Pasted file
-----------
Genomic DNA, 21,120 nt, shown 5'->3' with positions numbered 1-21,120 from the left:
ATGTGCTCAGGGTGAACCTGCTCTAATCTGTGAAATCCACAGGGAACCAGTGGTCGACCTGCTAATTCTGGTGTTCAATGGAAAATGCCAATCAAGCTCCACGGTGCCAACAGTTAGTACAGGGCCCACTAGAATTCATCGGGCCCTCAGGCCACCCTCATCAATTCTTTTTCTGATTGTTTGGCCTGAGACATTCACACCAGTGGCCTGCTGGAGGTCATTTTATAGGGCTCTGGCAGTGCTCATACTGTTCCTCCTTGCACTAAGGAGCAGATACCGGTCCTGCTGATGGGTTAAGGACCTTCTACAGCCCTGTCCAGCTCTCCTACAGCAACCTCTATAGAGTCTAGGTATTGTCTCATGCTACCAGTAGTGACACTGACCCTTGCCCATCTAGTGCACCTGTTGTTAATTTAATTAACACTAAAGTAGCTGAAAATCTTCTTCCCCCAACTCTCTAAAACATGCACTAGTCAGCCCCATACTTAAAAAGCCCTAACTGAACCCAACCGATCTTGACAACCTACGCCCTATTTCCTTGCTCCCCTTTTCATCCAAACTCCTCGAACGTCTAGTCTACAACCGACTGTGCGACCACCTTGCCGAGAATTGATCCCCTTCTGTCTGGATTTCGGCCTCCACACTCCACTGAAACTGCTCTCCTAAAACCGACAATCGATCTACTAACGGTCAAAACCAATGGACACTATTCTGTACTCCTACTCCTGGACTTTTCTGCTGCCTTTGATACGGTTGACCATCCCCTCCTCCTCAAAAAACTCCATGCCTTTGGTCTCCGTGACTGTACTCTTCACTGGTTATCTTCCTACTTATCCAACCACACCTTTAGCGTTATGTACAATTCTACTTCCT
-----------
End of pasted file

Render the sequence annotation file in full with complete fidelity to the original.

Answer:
Genomic DNA, 21,120 nt, shown 5'->3' with positions numbered 1-21,120 from the left:
ATGTGCTCAGGGTGAACCTGCTCTAATCTGTGAAATCCACAGGGAACCAGTGGTCGACCTGCTAATTCTGGTGTTCAATGGAAAATGCCAATCAAGCTCCACGGTGCCAACAGTTAGTACAGGGCCCACTAGAATTCATCGGGCCCTCAGGCCACCCTCATCAATTCTTTTTCTGATTGTTTGGCCTGAGACATTCACACCAGTGGCCTGCTGGAGGTCATTTTATAGGGCTCTGGCAGTGCTCATACTGTTCCTCCTTGCACTAAGGAGCAGATACCGGTCCTGCTGATGGGTTAAGGACCTTCTACAGCCCTGTCCAGCTCTCCTACAGCAACCTCTATAGAGTCTAGGTATTGTCTCATGCTACCAGTAGTGACACTGACCCTTGCCCATCTAGTGCACCTGTTGTTAATTTAATTAACACTAAAGTAGCTGAAAATCTTCTTCCCCCAACTCTCTAAAACATGCACTAGTCAGCCCCATACTTAAAAAGCCCTAACTGAACCCAACCGATCTTGACAACCTACGCCCTATTTCCTTGCTCCCCTTTTCATCCAAACTCCTCGAACGTCTAGTCTACAACCGACTGTGCGACCACCTTGCCGAGAATTGATCCCCTTCTGTCTGGATTTCGGCCTCCACACTCCACTGAAACTGCTCTCCTAAAACCGACAATCGATCTACTAACGGTCAAAACCAATGGACACTATTCTGTACTCCTACTCCTGGACTTTTCTGCTGCCTTTGATACGGTTGACCATCCCCTCCTCCTCAAAAAACTCCATGCCTTTGGTCTCCGTGACTGTACTCTTCACTGGTTATCTTCCTACTTATCCAACCACACCTTTAGCGTTATGTACAATTCTACTTCCT